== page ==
Fireflies (actually beetles) are amazing little creatures. They create, for us, some magic in the night. The glow of the firefly is one of nature’s own firework displays.

But the firefly only lives for about two months as a firefly (it can be in the larvae stage longer). It shines bright and then it is gone.

You and I are like the firefly. In the span of the universe, our lights shine far briefer even that of the firefly, and for most of us, we do not shine very bright at all. The Bible offers other images from nature that remind us of the very brevity of our existence here on earth. James 4:14 says we are a mist or the morning fog. 1 Peter 1:24 says we are like grass. I think I prefer fireflies but the point is the same. Our time here on this planet is brief.

I find the Bible unnervingly but refreshingly honest about this point. It’s bluntness cuts through the pretence of our self-importance.

A generation goes, and a generation comes, but the earth remains forever.

Ecclesiastes 1:4

Life went on a long time before you came along and it will go on long after you. Your appearance on stage is fleeting, a cameo at best. Ecclesiastes rams it home reminding us that most of us will be forgotten far quicker than most of us are comfortable with.

For the living know that they will die, but the dead know nothing, and they have no more reward, for the memory of them is forgotten. Their love and their hate and their envy have already perished, and forever they have no more share in all that is done under the sun.

Ecclesiastes 9:5-6

If there is no God, then your life is very brief and the best you can hope for is to enjoy some of it and not to screw it up too much. You are a mist. You are a vapour. If you’re lucky you might be a firefly.

Perhaps one of the healthier things to come out of this pandemic is to force sceptical, secular people to consider death. As I get older death is inevitably going to feature more prominently in my life as friends and family die. We hope it will be many years off after a long and happy life but death can, and will, catch us off guard. People we expected to be around much longer are suddenly, one day, gone. And that, as they say, is that. Carl Trueman says it as it is.

Death is thus both inevitable and terrible. It is a merciless foe. It deprives us of our loved ones and eventually will take us, too. Most of us respond to it with acts of denial—denial of the radical finality of death, of the inevitability of death, of the sovereignty of death.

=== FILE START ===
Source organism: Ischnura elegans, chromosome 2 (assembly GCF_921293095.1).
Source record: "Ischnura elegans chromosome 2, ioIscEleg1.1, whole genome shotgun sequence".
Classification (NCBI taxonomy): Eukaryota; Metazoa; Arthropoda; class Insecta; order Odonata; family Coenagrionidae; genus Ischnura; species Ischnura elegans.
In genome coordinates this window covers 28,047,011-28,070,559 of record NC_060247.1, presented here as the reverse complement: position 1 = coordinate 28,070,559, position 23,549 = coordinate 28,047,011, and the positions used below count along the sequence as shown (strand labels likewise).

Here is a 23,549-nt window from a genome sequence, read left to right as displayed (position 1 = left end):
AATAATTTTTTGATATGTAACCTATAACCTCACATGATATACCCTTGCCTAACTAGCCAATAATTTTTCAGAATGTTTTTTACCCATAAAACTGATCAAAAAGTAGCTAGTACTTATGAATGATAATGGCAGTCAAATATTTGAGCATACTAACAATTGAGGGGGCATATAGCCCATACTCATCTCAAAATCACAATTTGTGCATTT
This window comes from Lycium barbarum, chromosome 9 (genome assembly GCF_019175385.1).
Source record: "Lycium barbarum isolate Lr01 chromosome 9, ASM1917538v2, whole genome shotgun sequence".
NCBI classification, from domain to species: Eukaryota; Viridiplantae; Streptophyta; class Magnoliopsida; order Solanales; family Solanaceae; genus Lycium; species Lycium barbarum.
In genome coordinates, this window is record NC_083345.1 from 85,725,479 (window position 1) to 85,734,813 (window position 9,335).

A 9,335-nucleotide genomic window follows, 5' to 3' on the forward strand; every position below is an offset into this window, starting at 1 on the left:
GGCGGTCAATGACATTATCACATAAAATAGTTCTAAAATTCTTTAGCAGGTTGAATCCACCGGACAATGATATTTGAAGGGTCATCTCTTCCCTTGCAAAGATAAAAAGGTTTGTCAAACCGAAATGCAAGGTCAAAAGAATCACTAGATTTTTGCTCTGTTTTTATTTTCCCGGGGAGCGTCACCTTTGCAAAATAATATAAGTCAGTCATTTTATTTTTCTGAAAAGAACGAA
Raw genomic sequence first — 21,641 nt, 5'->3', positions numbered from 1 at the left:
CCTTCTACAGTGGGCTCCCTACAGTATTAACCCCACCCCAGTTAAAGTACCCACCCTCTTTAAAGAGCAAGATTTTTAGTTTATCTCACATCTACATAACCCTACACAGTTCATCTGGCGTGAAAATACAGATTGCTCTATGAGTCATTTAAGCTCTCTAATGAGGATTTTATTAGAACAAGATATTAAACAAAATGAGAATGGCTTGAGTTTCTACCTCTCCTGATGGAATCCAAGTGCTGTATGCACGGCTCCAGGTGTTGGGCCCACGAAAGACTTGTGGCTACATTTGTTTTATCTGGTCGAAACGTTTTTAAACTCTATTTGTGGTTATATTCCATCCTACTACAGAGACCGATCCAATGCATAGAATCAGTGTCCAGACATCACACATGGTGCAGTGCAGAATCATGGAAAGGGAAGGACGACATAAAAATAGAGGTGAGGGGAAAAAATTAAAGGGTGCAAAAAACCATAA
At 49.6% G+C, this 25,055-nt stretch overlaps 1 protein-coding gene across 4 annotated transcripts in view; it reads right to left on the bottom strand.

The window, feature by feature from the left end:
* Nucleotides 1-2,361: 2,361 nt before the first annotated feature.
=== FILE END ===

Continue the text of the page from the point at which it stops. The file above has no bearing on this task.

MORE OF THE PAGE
The prospect of death is unavoidable but we still try to avoid it and when it happens we do not know what to do. As Ricky Gervais was honest enough to admit, the prospect of no longer existing can be, for many, a terrifying one. The consequence of our uncertainty and our fear is that many people are not dying well. Even those who are closest to the dying in their final days are less well equipped than ever to help people be ready for it. We have lost any notion of a good death. Even the very idea seems awful, there’s nothing good about death! Dr LS Dugdale, who has written a new book (released in August) called The Lost Art of Dying says,

Since I’ve been in medicine, I’ve been struck by how many people die poorly. Whether it’s through highly medicalized dying, through a lack of community, through a lack of spiritual or even in some cases financial preparation for death – many, many people die poorly.

In my experience, it’s not just patients who avoid talking about death. A former medical colleague once told me, “I never tell my patients if they’re dying.” And I said, “How can you do that? That’s a part of our job! We have to give patients that information!”

She said, “I do everything I can to avoid those conversations because I’m so afraid to die. I don’t know what I believe; I don’t feel like I’m equipped to talk to my patients about death.”

These questions are a part of our work. If doctors are afraid to talk about death, who’s going to do it? Pastors commonly talked about the preparation for death in their homilies until the early twentieth century. But that fell out of favour. And so apart from churches that have very intact liturgical traditions, it’s rare to get direction from the pulpit on the need to prepare for death. What I’m hopeful about is that this time of intense reckoning with death will get people to think about these ultimate questions and that they’ll want to do something about it.